Tag Archives: transformational learning

Student-centered assessment

18 Jan

Good quality assessment is an important tool for every educator.  At simplest it is just informally checking how students are progressing in their learning, which can provide a nice snapshot of an individual student or the whole class. Arranging these snapshots chronologically creates a display of individual learning process. These portfolios, learning journals, or other displays are very useful in learning environments where students are not formally evaluated, but they can also be used very effectively in all educational systems.

Formal education is often built on learning objectives and learning outcomes and thus assessing students’ performance is seen to be necessary.  Students’ progress in formal education is tied to a curriculum and students are evaluated to see if they meet the standards of the educational system. But, to support students’ individual and self-regulated learning process we also need to have strong formative assessment practices. Formative assessment of learning is then used to inform future instruction in the class, and thus also may become assessment for learning.

Classroom assessment has several requirements, though, to be beneficial for students and their learning process.  The very first and the most important requirement is that all assessments are non-punitive, so that they don’t create a threat for students to engage in their learning.  It is detrimental to use assessments that direct students to use shallow or strategic learning approaches!

An assessment cannot be a one-shot-only situation, because that emphasizes the view of learning as a product, not a process. Criterion based (or standards based) assessment where students get try again until they reach the standard is a good option. It is important to remember that while trying to measure students’ knowledge/skill in the content, the assessment shouldn’t be focused on students’ work habits or organization skills. Including learning about executive function to lessons is a good way to improve study skills.

The second requirement is that students must be included in decisions about how and what they learn and how that learning is assessed (as per APA learner-centered psychological principles). This doesn’t mean  letting students to do whatever they want, but opening the discussion with students about their learning process, allowing students to choose their learning/study strategies, and providing choices for both assessments and assignments.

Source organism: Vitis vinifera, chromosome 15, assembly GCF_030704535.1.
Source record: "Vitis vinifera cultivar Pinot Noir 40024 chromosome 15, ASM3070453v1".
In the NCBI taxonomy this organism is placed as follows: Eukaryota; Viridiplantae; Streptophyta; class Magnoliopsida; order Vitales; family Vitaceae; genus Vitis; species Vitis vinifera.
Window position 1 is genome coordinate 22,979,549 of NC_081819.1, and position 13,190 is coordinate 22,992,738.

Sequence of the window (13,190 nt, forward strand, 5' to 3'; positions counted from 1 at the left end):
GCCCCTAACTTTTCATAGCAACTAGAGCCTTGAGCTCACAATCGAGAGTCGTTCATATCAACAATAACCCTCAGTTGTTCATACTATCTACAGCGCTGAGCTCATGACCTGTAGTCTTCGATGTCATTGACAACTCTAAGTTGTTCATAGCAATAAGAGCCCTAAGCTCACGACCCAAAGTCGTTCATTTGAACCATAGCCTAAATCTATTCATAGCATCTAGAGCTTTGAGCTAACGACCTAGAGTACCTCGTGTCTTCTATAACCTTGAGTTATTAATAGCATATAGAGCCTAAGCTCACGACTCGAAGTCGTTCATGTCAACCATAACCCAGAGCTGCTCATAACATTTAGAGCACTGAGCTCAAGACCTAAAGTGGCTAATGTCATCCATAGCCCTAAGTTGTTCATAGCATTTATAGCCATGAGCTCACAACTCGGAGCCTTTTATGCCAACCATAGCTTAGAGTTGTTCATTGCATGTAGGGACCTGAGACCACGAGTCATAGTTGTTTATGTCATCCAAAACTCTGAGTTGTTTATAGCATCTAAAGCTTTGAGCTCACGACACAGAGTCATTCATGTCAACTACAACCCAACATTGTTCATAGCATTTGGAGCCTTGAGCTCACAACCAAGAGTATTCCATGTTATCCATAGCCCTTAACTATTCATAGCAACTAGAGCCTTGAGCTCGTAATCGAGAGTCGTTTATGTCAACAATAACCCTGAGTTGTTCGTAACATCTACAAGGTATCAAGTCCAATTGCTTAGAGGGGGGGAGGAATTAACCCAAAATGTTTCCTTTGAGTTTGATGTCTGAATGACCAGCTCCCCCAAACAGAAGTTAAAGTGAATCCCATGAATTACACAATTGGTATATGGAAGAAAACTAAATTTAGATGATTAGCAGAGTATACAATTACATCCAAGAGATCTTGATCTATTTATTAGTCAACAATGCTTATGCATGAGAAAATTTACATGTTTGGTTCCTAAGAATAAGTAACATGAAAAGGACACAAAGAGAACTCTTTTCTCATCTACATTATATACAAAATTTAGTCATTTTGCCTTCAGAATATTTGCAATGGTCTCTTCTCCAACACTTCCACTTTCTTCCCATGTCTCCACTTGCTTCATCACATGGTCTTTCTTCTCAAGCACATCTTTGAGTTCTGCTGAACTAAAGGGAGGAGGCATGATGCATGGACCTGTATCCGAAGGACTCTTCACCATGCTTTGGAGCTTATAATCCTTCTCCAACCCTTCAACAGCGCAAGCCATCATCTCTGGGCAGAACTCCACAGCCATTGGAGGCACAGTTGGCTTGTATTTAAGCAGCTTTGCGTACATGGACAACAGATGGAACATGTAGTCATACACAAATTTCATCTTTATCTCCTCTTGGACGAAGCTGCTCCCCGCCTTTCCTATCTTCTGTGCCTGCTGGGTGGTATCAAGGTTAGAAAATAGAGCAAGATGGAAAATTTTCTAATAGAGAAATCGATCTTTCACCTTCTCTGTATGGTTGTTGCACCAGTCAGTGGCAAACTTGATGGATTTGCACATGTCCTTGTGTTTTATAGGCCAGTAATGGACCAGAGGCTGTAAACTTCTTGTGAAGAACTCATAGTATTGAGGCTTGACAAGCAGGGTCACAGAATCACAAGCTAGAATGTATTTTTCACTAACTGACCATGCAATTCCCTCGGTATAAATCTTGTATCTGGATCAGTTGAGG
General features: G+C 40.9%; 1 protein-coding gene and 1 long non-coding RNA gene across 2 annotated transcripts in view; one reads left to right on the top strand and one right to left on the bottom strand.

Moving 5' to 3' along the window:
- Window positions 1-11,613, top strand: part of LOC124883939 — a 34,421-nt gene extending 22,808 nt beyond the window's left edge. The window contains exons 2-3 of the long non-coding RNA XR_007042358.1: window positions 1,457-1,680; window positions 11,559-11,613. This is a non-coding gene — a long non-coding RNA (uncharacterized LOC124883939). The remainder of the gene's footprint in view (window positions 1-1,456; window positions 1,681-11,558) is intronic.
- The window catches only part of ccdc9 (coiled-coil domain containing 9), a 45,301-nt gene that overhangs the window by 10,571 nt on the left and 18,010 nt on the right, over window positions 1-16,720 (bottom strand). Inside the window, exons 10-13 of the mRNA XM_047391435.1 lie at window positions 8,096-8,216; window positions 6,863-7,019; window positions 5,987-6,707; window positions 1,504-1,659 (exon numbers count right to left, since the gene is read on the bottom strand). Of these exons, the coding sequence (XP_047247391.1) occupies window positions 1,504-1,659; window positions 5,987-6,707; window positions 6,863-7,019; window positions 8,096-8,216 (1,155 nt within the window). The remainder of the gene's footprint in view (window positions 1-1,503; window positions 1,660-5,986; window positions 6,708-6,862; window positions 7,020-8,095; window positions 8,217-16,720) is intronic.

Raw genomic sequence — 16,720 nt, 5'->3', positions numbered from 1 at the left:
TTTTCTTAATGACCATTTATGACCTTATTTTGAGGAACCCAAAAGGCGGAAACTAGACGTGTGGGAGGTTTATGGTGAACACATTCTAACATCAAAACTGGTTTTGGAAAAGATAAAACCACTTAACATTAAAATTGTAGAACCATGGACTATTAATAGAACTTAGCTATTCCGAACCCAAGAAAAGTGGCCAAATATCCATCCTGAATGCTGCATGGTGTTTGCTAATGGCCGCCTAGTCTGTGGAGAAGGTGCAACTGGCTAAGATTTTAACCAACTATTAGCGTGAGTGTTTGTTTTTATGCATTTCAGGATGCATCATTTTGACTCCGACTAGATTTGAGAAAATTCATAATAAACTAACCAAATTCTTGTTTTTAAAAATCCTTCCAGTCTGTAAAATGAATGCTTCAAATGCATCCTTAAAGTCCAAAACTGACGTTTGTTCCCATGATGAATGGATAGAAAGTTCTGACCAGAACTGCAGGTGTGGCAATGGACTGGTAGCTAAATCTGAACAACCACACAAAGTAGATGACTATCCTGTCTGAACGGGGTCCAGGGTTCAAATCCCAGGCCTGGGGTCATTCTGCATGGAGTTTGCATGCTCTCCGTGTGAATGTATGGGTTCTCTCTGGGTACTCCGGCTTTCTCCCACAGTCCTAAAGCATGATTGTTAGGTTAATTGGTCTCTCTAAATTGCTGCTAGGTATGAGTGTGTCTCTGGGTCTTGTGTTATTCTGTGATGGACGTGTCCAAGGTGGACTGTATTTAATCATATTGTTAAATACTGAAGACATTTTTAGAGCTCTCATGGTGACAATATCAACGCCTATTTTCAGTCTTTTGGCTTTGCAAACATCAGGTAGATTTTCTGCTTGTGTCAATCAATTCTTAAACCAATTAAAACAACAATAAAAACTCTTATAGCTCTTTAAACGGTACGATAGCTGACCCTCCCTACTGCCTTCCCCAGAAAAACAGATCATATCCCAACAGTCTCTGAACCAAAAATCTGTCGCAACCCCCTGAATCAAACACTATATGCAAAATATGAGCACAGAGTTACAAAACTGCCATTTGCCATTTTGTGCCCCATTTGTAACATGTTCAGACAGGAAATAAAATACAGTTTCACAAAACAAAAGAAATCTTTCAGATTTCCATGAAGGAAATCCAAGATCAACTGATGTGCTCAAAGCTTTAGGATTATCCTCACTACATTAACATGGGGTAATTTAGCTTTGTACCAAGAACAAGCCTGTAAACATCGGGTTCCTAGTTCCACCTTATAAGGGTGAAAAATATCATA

The third requirement is for the assessment to improve the learning process, and build students’ self-efficacy beliefs while treating learners as co-creators and partners in their learning process (APA). Assessment contributes to students’ growing meta-cognitive skills, by providing feedback about both the learning and studying strategies and practices (not just the product, i.e. worksheet, paper, project, poster etc) in order to support students growth.  There is a big difference in evaluating the study strategies and providing feedback about them.

To be effective assessment must also inform the teacher about next steps in instruction and help the teacher to accommodate individual differences in learners’ backgrounds, interests, abilities, and experiences (APA). This also presents the requirement for providing choices in the classroom.

It is a good practice to include students’ self-assessments into the formative assessment system in the classroom, because it improves students understanding of their own skills and learning when they see how well the self-assessment and formative assessments meet. And, a major discrepancy between self- assessment and formative assessment is an excellent conversation starter between the teacher and the student — in both situations when the student over- or underestimates her/his skills and knowledge – and in which case it easily becomes both an assessment of learning and an assessment for learning.

And please, let’s not get confused between (formative) assessments and (summative) evaluations! One question about Finnish education that I often get to answer is about the absence of standardized testing in K-12 in Finland.  While this is absolutely true, and students don’t have to be prepped for tests for several weeks, the reality is that all teachers engage in ongoing formative assessment, in order to know how their students are learning.

 

 

APA Work Group of the Board of Educational Affairs (1997, November). Learner-centered psychological principles: A framework for school reform and redesign. Washington, DC: American Psychological Association.

Learning as unending process

25 Jun